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The Scottish Government's Response to the European Commission's Green Paper on Reform of the Common Fisheries Policy



(i) Scotland is the major fishing nation within the UK and one of the most significant fishing nations within the EU. The Scottish industry has been at the forefront of fisheries management modernisation and innovation aimed at ensuring sustainable fisheries. Many coastal communities in Scotland are amongst the most fisheries-dependent in Europe.

(ii) The Scottish Government aims to manage Scottish fisheries outwith the Common Fisheries Policy. The Scottish Government proposes that the Commission returns management fully to Member States. The Scottish Government regrets that such a path is more radical than the Commission is willing to consider, and will continue to press the Commission to consider this option. The Scottish Government therefore is seeking to influence and improve EU fisheries policy and has sought the views of stakeholders and the public through a range of means in order to inform this response.

(iii) The Scottish Government strongly believes that the CFP has failed to:

  • support biological and ecological sustainability;
  • match fishing capacity with fishing opportunities;
  • establish clear and fair levels of compliance across EU; and
  • engage with the industry to improve fisheries policies.

(iv) The Scottish Government believes that a successful fisheries policy should deliver:

  • sustainable fisheries management arrangements that will bring an end to discards;
  • co-management with industry and marine stakeholders;
  • fisheries management arrangements which are aligned with marine environmental and marine planning objectives; and
  • fisheries policies which recognise and which are sensitive to the needs of our fisheries-dependent communities and respect their historic fishing rights, including the principle of Relative Stability.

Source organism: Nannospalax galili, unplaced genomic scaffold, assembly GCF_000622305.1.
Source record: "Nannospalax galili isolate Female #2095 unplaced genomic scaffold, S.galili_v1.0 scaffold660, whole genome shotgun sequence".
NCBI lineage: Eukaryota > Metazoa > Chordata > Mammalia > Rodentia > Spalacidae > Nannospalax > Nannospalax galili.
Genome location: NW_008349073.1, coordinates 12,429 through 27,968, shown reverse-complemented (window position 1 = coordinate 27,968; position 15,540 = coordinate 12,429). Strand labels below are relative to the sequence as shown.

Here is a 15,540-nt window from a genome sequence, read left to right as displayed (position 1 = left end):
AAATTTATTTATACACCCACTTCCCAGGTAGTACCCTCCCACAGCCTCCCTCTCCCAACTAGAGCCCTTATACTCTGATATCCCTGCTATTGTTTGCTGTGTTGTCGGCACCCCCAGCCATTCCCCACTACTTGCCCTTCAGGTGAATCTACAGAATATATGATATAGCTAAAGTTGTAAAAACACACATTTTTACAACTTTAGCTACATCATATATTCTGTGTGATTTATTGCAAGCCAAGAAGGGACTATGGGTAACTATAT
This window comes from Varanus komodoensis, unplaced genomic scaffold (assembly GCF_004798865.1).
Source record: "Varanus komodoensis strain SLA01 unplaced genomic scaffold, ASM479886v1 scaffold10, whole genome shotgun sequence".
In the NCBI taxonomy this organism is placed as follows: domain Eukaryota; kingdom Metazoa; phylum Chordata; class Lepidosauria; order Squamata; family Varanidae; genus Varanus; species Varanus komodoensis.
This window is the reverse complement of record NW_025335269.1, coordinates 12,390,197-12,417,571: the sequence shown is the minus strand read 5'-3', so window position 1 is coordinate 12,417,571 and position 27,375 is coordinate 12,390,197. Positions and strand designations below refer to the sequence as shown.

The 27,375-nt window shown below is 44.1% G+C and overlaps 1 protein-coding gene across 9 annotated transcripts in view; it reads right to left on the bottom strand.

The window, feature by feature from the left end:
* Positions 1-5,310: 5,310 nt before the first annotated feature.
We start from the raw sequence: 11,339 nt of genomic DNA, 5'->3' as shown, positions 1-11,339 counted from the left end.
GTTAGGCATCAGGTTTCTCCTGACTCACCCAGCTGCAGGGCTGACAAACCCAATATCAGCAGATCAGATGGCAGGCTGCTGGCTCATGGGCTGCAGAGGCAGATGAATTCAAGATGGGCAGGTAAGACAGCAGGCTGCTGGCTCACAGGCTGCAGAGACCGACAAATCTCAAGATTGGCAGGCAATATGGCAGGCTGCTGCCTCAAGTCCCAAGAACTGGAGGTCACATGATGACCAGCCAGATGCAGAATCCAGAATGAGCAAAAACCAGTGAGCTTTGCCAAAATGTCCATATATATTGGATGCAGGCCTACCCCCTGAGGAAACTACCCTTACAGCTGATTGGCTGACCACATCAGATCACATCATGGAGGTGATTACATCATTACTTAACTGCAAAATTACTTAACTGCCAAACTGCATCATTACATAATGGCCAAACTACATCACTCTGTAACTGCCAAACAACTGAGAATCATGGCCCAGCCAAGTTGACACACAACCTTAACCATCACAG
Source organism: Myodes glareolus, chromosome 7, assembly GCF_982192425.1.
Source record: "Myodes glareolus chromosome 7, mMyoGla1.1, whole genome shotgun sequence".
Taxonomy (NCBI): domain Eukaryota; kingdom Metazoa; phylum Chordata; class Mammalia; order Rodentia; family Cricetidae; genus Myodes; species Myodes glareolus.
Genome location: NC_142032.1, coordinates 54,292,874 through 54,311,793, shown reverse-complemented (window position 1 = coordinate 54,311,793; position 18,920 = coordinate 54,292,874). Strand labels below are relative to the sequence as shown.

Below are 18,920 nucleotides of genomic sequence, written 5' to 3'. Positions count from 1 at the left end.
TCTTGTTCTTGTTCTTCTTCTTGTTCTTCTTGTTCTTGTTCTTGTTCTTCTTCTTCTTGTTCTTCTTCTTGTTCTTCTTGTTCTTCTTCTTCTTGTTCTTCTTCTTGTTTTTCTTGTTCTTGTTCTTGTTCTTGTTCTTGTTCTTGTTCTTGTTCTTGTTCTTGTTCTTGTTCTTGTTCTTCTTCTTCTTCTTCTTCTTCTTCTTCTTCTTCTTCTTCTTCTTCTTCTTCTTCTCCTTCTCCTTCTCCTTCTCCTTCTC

(v) In order to achieve these, fundamental reform is required at EU level. Central to that reform is the delegation of decision making powers to Member States through a regionalised fisheries management framework. Additionally, greater recognition of conservation measures, including discard reduction measures, and closer engagement with marine fisheries stakeholders will lead to improved policy. Finally, the scientific basis of decision making must be reviewed and adapted to be fit for the purpose of advising fisheries managers.

(vi) The vision and objectives laid out provide the basis for addressing the specific questions within the Green Paper. A number of key questions are addressed specifically in the penultimate chapter.

(vii) The Scottish Government response concludes that for as long as Scotland is part of the CFP, a regional model which delegates meaningful decisions to Member States provides the best vehicle for improvement to European fisheries management and asks that the Commission be ready and willing to engage in bringing about the necessary reforms.